Monday, June 11, 2012

Meeting the Hea{r}t of India

We arrived in Bhubaneswar last night. After a flight which I thought would be the death of me, another drive which I added to my growing list of near death experiences, we arrived at our hotel. For the first time, the fear began to set in as I watch the men follow me with their dark, lifeless eyes. People were everywhere. After sleeping on a quite firm "mattress," I woke up with the sun, the cows, and the constant lull of horns below. The heat woke up this early too.

As I sit in this chair, looking out through the barred windows separating me from the street several stories below, my stomach is rolling around. A possible combination of the new tastes and straight up fear. I look out over this glimpse of the city below me and I pray that this sight, the poverty and darkness, will never become normal to me. My heart hurts today.

I begin to actually laugh (quietly as the others are asleep) out loud a bit. Lack of sleep? Here I am in a foreign land in some ghetto hotel staring out at a cow in the middle of the street eating trash...? Wow, Jesus thank you for grace. I refuse to go back to my easy, comfortable, blessed American life while this sight continues to play out, even upon my return to normal. I do not know my role in all of this, but I have confidence I am not sitting here in this hotel, unable to sleep, captivated by this city for no reason whatsoever.

Oh Jesus, break my heart for what breaks yours.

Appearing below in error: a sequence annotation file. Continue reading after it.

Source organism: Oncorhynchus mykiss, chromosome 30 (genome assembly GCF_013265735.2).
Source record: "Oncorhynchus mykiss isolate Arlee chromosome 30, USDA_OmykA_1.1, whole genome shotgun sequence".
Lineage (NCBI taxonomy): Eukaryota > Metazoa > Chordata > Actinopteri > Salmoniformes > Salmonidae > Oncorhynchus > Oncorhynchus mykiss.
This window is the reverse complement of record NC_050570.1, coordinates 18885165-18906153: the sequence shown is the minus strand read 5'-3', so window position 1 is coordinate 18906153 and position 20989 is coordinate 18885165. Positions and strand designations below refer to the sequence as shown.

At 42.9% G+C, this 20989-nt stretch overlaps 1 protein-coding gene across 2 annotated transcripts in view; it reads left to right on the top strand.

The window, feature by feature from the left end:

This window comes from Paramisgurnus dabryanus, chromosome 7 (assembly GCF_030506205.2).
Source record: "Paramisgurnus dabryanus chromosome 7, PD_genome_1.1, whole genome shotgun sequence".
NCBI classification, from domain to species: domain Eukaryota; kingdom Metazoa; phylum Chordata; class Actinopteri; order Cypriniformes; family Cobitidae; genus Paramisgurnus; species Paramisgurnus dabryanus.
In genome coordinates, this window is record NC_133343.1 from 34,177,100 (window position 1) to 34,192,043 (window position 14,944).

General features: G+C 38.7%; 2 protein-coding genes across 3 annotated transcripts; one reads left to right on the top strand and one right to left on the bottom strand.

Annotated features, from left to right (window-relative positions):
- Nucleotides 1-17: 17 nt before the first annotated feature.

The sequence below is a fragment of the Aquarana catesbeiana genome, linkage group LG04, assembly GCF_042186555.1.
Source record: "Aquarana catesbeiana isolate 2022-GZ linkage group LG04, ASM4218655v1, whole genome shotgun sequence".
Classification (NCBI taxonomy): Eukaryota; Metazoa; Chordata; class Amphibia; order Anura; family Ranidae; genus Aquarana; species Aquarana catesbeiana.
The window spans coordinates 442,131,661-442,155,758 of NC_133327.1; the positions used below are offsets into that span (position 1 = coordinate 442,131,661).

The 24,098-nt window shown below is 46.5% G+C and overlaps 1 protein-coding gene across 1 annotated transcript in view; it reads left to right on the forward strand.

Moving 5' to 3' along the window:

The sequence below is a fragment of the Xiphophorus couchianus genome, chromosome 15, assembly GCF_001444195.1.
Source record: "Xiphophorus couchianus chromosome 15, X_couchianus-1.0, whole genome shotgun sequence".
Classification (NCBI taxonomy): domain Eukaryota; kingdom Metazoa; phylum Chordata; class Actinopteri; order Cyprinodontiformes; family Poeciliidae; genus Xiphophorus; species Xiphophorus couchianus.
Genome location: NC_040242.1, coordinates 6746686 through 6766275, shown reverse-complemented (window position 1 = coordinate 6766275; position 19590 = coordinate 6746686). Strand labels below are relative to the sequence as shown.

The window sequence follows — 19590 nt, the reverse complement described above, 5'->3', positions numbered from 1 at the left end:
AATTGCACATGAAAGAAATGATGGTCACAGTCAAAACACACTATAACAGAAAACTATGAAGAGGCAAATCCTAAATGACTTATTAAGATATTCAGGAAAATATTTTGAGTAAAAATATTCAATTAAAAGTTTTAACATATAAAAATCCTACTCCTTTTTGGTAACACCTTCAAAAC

There is this concrete building in progress next to the hotel. I can see straight down into it from where I sit. Wooden polls are currently all that sustains one story upon the next. Lined across the top are little shirtless figures. Dozens of them. Content to sleep soundly on a little mat, horns blaring, sun blazing, people stirring, completely exposed—they dream away.
The structure with men sleeping is to the left. The cart of bananas coming down the road. The cow eating trash towards the left. The little shack which is one man's shop is directly to the right. This is exactly what I looked out at, taken from my hotel window. The women walking are out of the image at this point. 
Two women walk up and down the streets. One in a rich gold and red sari, the other colored black and green. They are beautiful. They look lost. I wonder—how representative is their physical wondering of their spiritual?

A shirtless figure begins to stir. He disappears deeper into the structure, only to appear down near the street moments later. I watch him intently, as he appears to be gripping a dog bowl filled with water. He places one finger in the bowl and begins to scrub at his teeth. What good will that do? I wonder quietly, what good will that do?

The city is coming to life again. Aside from the two women, the city is dominated by men. Some moseying along, others racing to something more important. I yearn to hear their stories, to know about their lives, their families, their role in this society. I want to know where they have found hope in such a seemingly hopeless place. Some carry backpacks. Several push carts brimming with the most radiant yellow bananas I have ever seen, a literal light in the dirtiness. Others bike along, pulling carts or other civilians. A group far too large pile into a single car.